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Representation Is Not a #Trend
August 27, 2018. Constance Wu on cover of TIME Magazine. Photo courtesy of TIME. Photo copyrighted to TIME.
By Janice Cheng
The recent rise of Asian American exposure in mainstream media is not only a rushing wave of empowerment to an overwhelming population of the West, but is one that cannot go addressed without acknowledging how it really is all so political. The longing for this kind of representation isn’t such a far-fetched desire for a first generation Chinese Canadian, like myself. With that said, Asian Canadians fall behind in representation on the mainstream. However, we seem to proudly support and identify with the boom of Asian American recognition since they have the advantage of their pop culture powerhouse that is Hollywood. The success of this has thrived because it is decades overdue. Representation is not just another trend.
My parents are Hong Kong natives who made the move to Vancouver in the early 90s to start a family. They weren’t the stereotypical Asian “dragon parents” that I read about in books, or watched on screens. They did not hover over every move I made, but rather gifted me with the trust and independence to grow freely and most importantly, in a country that could nurture it. My entire identity, since childhood, has floated between the tug of my Canadian social and moral values, and the pull of my Hong Kong heritage that I always felt guilty of not knowing enough of.
Last year, in 2018, a buzz began—and rightfully so—when an all Asian cast was announced for NY Times Bestseller Crazy Rich Asians by Singaporean American author Kevin Kwan. Finally. What a revelation. This is a story of Asians and Asian Americans who were consciously casted to reflect the true diversity of Asian people, and thankfully resisted to become another whitewashed film, with someone like Emma Stone playing the role of a part Chinese woman. Asian American characters are extremely marginalized in popular culture. So, seeing Asians banding together to play roles beyond the brainiac or the uncool, and unreduced to the token Asian, was an uplifting moment to say the least.
Two weeks after Crazy Rich Asians released, my best friend and I went to see it expecting some empty seats, but we found ourselves packed like sardines in a sold-out theatre. Isn’t it just another cheesy rom-com? Yes, the storyline was one that reflected the classic fairytale, the comedy was light, and colours were bold. But what tugged on our heartstrings was how we saw a bit of ourselves, from childhood to family relations, in front of us on the big screen. The strong male leads exemplified masculinity with vulnerability, and the strong successful female leads exuded a, rarely portrayed, financial and emotional independence. Surely, this story does not reflect the average, middle-class first-gen Asian American or Canadian, but the success and outpour of support for this film opens gates for many Asian American-led projects to follow. This was around the time Netflix released To All the Boys I’ve Loved Before, fuelling the momentum of powerful and productive Asian American leads in Hollywood, but also follows the success of Black Panther, another historic film of representation. Growing up in the lower mainland of British Columbia, Canadian-born Asians are considerably invisible in our national mainstream media, disproportionally representing the population of our community. The lack thereof is reflected in Canada’s one Asian-led sitcom, CBC’s Kim’s Convenience. This is an embarrassment, as it does not nearly suffice in a nation that preaches resilience and strength in diversity. Last year made me realize how much I unknowingly longed to feel represented, and how much we should all demand for more.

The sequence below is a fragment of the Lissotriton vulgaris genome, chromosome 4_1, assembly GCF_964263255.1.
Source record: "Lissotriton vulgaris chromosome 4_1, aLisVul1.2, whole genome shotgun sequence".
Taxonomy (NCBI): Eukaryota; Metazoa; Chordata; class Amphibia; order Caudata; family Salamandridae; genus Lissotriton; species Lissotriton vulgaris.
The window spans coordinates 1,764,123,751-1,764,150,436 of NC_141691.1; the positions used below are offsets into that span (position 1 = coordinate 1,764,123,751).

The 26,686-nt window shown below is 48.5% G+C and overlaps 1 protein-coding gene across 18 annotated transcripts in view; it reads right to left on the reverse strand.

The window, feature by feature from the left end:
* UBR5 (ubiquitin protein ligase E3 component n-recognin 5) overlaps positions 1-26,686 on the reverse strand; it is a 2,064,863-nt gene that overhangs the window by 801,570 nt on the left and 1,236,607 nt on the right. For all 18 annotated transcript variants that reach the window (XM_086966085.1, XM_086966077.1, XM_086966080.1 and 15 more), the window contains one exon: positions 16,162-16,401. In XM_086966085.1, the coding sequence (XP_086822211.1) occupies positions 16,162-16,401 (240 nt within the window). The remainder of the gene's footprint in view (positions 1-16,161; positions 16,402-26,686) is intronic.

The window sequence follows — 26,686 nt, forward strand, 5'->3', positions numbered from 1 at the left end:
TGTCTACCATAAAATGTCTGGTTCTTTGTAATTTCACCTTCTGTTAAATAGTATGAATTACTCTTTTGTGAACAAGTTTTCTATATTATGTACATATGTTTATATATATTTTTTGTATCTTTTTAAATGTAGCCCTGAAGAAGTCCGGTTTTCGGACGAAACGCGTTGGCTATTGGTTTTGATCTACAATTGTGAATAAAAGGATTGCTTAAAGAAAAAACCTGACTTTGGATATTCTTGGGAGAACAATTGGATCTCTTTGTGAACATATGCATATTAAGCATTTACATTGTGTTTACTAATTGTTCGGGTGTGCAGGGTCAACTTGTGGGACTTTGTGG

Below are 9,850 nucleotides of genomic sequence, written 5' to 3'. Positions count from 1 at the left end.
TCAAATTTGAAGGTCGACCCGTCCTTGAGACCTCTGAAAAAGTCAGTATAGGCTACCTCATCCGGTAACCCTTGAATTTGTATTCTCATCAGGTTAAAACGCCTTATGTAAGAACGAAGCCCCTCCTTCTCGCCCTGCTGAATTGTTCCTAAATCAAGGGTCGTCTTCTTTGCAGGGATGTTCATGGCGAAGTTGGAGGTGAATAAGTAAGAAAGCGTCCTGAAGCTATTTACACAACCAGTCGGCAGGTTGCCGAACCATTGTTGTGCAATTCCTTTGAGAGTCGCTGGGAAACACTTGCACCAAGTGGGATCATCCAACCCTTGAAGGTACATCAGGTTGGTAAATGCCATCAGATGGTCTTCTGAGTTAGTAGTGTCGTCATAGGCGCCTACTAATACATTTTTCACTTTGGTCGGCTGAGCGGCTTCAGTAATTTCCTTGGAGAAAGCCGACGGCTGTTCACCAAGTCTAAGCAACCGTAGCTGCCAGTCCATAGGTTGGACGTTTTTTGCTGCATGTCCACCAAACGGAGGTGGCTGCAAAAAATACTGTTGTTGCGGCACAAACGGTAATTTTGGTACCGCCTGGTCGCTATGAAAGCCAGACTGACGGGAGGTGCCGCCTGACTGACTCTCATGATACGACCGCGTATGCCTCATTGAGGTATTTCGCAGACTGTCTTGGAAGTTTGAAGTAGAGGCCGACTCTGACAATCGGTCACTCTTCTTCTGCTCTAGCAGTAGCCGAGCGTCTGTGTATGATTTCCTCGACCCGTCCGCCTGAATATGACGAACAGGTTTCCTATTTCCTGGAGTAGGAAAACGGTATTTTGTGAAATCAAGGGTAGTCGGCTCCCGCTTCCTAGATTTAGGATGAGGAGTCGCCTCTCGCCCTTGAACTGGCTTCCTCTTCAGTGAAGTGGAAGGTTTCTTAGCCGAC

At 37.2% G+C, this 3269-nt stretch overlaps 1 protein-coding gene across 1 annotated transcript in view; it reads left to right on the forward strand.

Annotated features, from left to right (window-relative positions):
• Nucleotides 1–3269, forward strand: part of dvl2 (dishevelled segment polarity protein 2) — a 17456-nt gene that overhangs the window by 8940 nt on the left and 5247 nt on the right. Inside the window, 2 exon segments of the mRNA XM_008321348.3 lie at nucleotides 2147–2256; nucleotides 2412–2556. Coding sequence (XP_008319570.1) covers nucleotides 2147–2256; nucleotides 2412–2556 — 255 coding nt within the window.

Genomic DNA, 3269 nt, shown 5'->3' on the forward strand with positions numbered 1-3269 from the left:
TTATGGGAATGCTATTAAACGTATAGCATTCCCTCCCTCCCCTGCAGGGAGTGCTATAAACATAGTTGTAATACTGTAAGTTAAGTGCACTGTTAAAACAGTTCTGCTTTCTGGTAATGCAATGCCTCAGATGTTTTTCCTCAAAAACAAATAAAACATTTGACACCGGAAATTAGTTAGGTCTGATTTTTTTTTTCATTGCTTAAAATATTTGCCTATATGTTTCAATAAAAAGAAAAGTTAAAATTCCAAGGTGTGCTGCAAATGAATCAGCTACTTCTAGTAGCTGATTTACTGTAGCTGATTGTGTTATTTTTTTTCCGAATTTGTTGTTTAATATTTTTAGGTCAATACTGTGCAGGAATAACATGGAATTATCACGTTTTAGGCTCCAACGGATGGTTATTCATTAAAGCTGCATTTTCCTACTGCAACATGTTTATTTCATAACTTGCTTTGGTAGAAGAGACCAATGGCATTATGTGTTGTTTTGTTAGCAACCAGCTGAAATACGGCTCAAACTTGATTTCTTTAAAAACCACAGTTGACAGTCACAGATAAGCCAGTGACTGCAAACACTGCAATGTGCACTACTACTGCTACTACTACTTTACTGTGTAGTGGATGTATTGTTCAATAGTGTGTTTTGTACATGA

Now in my early twenties, I recognize that my Canadian identity and Hong Kong ethnicity is a coexisting blend and blur of the two, instead of one or the other. We cannot move forward as a society if we stay bound by familiar and outdated labels, or by any labels at all. Constance Wu, the female lead of Crazy Rich Asians, expressed that the fact that her film exists is enough, because the social value outweighs the monetary. I suggest that in 2019, our opened minds and sparked conversations do not fade, but remain valiant from last year’s steps forward. I take pride in my country that celebrates multiculturalism, and that is so globally admired for our unity through differences. For those who share similar lived experiences, we must continue this dialogue for future generations, and engage to have our stories, struggles, and internal debates of being Asian Canadian, properly heard. This is about more than just a movie. This is political. Representation is not a trend.